As one of the most important crops, maize is known worldwide and probably conjures up a similar image in most minds - a thickened spindle, densely studded with richly yellow colored seeds (maize kernels), which are tightly encased by leaves and with silky lustrous fibers at the top of the cob. This is the picture of modern, high-yield hybrid maize grown in most of the world today. However, if one looks at the ancestor of corn - teosinte, a wild-growing maize species concentrated primarily in Central America, clear differences in plant architecture and the number and shape of ears/cobs become clear at first glance (Fig. 1A). As an outcrossing species with a double set of chromosomes, the recurrent effects of recombination and the exertion of evolutionary forces during the domestication of teosinte, which began about 9000 years ago, led to gradual changes in the chromosome set that explain the presentday differences between teosinte and modern maize.
Today, modern cultivated maize is grown almost everywhere in the world, including almost everywhere in Europe. However, when it comes to corn today, there is still more diversity than one might think (Fig. 1B). This is because maize has a complicated history, characterized by a succession of demographic events, like population bottlenecks and expansions, migration and mixing between different regional populations, resulting in a variety of different regional maize populations with diverse gene pools. In Europe alone there are hundreds of local varieties, so-called landraces, which have been improved solely through traditional agricultural methods. These varieties were used extensively until the 1960s, when they were supplanted by the more productive, but also less diverse, modern maize.
Nowadays, these local landraces are mainly stored in gene banks. Many of these landraces are particularly well adapted to their locations and some of them have properties desired in plant breeding in the form of rare genetic variants, which have been lost in modern maize with its strong breeding focus on yield. The origins and history of these gene variants are still unclear today. When did they first appear? Were they already present in teosinte? How did they get to Europe? Or did they only appear when corn was first brought to Europe around 1492?
To find this out, we need to follow the maize gene variants back in time. The rationale behind this idea is based on the fundamental notion that the ancestral relationships of all maize individuals can theoretically be described by a single genealogy. Diploid sexually reproducing organisms, to which maize belongs, receive one set of chromosomes from their ”mother” and one from their ”father”, which in turn received one set of chromosomes from each of their parents, and so on. This type of inheritance of genetic material makes it possible to visualize the ancestral relationships between individuals as a family tree. This representation works both between individuals and between DNA sequences. However, a tree only accurately describes the ancestry of a DNA sequence if it is passed down through generations as a unit (haplotype). The rearrangement of genetic material (recombination) during gamete formation (meiosis) divides DNA segments and breaks up these units. As one traverses the genome, different parts of the genome have progressively different ancestors and must be described in terms of different trees (Fig. 2a). This results in a pedigree network that represents all ancestral relationships within a collection of chromosome sets from a large number of individuals (Fig. 2b).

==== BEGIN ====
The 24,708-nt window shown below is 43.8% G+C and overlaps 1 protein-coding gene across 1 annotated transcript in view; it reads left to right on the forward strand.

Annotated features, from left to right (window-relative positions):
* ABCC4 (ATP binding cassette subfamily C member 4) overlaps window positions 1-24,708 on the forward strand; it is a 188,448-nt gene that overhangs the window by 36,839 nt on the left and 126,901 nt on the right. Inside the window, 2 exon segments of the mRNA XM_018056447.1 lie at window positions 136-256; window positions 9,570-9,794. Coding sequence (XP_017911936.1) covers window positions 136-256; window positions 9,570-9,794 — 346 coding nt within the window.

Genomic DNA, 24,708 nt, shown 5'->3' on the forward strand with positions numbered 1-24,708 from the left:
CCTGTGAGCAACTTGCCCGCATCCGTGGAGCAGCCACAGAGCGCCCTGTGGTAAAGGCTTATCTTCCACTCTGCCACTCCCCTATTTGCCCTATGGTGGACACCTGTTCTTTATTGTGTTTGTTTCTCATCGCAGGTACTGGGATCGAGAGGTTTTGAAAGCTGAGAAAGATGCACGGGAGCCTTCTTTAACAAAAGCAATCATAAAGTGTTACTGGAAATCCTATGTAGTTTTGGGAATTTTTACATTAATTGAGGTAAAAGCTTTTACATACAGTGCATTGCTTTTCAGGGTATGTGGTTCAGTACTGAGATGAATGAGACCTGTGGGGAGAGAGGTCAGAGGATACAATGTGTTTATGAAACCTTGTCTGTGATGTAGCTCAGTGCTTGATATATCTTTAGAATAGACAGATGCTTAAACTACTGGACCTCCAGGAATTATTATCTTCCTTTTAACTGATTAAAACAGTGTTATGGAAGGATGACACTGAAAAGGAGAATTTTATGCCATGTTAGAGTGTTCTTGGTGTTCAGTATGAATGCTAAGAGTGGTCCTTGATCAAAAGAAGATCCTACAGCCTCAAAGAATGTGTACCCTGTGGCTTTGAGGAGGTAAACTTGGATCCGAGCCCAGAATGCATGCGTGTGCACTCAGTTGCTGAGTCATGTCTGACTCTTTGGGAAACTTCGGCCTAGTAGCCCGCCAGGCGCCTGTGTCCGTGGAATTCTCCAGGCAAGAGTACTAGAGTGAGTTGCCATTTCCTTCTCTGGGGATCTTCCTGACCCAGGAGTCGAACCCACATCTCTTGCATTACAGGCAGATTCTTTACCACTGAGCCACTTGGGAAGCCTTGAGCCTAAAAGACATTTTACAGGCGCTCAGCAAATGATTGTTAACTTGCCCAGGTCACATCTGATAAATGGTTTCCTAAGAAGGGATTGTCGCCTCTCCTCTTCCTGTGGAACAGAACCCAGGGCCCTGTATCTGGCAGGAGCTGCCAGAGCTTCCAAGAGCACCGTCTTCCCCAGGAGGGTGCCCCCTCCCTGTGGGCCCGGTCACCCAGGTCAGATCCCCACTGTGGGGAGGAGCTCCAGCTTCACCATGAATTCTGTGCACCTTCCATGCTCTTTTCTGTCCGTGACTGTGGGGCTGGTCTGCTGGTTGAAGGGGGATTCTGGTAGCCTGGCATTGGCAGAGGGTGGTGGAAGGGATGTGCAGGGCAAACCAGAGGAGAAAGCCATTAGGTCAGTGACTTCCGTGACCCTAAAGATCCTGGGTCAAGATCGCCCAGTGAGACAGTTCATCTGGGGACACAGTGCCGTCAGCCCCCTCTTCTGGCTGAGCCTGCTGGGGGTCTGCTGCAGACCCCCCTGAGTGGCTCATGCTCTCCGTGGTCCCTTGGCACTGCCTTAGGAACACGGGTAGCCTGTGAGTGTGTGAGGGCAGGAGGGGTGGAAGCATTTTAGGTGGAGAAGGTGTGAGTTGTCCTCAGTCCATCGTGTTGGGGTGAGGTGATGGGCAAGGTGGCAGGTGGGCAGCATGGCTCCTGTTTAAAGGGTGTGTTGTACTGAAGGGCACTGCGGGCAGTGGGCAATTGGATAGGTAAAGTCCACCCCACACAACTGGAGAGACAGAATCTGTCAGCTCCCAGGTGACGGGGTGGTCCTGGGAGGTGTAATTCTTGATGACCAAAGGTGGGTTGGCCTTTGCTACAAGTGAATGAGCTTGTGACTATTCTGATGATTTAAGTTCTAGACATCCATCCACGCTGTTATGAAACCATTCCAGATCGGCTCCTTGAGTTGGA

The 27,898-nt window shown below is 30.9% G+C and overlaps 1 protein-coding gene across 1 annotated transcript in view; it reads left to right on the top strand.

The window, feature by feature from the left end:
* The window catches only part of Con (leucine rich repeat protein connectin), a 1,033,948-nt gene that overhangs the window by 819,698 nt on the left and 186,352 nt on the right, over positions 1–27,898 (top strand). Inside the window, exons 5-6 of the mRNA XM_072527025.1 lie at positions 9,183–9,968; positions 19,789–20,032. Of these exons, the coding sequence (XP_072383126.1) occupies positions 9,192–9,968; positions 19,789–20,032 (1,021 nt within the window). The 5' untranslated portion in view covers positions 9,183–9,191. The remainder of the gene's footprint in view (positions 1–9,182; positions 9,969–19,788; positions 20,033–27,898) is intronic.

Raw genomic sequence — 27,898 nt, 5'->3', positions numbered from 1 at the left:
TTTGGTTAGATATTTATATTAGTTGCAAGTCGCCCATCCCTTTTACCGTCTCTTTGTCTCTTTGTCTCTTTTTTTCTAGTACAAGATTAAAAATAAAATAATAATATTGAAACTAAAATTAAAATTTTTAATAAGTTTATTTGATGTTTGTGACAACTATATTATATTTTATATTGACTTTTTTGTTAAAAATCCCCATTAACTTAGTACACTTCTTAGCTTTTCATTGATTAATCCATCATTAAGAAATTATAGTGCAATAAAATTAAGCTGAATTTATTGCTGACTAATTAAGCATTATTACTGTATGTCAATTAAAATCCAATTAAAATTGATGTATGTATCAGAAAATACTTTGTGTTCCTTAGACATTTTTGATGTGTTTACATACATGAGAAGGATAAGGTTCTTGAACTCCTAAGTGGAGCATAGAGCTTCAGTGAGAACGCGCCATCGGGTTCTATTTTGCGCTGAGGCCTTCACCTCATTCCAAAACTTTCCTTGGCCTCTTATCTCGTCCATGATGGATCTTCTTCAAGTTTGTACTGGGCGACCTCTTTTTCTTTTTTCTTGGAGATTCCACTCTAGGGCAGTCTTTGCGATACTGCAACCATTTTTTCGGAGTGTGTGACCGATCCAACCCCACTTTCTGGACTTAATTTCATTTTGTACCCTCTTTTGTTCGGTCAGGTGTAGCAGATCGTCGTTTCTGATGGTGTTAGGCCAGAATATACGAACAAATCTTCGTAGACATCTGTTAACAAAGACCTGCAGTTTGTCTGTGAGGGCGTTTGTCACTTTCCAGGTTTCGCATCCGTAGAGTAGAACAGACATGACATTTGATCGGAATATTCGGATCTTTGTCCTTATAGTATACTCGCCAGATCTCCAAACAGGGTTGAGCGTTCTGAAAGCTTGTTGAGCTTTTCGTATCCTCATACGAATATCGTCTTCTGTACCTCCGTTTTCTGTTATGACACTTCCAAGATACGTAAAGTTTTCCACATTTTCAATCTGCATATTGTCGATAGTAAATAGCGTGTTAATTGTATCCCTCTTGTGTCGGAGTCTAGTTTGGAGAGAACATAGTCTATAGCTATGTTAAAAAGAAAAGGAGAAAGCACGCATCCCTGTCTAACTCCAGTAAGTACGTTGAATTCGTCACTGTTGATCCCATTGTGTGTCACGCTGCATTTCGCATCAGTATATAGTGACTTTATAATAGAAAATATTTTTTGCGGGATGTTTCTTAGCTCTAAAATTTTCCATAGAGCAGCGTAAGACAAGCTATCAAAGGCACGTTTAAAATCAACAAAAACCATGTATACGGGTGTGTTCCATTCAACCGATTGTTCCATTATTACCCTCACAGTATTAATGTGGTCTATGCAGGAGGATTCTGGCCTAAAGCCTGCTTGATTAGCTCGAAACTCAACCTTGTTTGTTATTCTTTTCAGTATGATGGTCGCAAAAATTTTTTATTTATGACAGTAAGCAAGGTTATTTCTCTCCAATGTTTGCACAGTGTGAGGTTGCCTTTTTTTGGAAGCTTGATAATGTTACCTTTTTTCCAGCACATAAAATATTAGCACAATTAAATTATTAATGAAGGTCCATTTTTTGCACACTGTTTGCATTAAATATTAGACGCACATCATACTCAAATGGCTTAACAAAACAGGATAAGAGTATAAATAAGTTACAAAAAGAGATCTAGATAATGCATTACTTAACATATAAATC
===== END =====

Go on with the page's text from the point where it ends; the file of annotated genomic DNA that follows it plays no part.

Fig.2: Schematic overviews of common ancestry. a.) Trees, describing how a collection of sets of chromosomes are related to each other at a chromosomal location. b.) Tree network, summary of a sequence of correlated trees when following the gene trees along a genome [inspired by [ 3, 4, 5]]
The aim of my work is to use new algorithms to derive all DNA segments in between from a collection of chromosome sets, a large number of maize individuals, the DNA segments of close relatives and the wild form of maize (teosinte), and thus be able to reconstruct the entire genealogy tree network for maize. Once I have done so, I will trace gene variants of interest within this family tree network, dating their first appearance and determining their geographic locations and historical migrations, and comparing these to the known history of maize. This would give us an unprecedented insight into the history and evolution of maize. All of this can help us understand how plants adapt to their environment. It would also show us which gene variants were particularly important for the adaptation of maize and allow us to reintroduce these gene variants into modern maize as well.
Under the heading Planter’s Punch we present each month one special aspect of the CEPLAS research programme. All contributions are prepared by our young researchers.
Kerstin Schulz is working on the domestication and colonization history of maize using ancestral recombination graphs. To do this, she tries to infer the age, origin and geographic distribution of all maize alleles in European maize. Her goal is to better understand the evolutionary history of different teosinte and maize populations along the maize expansion route and to identify the population genetic signals that shaped maize genetic diversity.
 Chin Jian Yang et al. “The genetic architecture of teosinte catalyzed and constrained maize domestication”. In: Proceedings of the National Academy of Sciences 116.12 (2019), pp. 5643–5652.
 CIMMYT Maize Germplasm Bank. Maize: From Mexico to the world. 2016.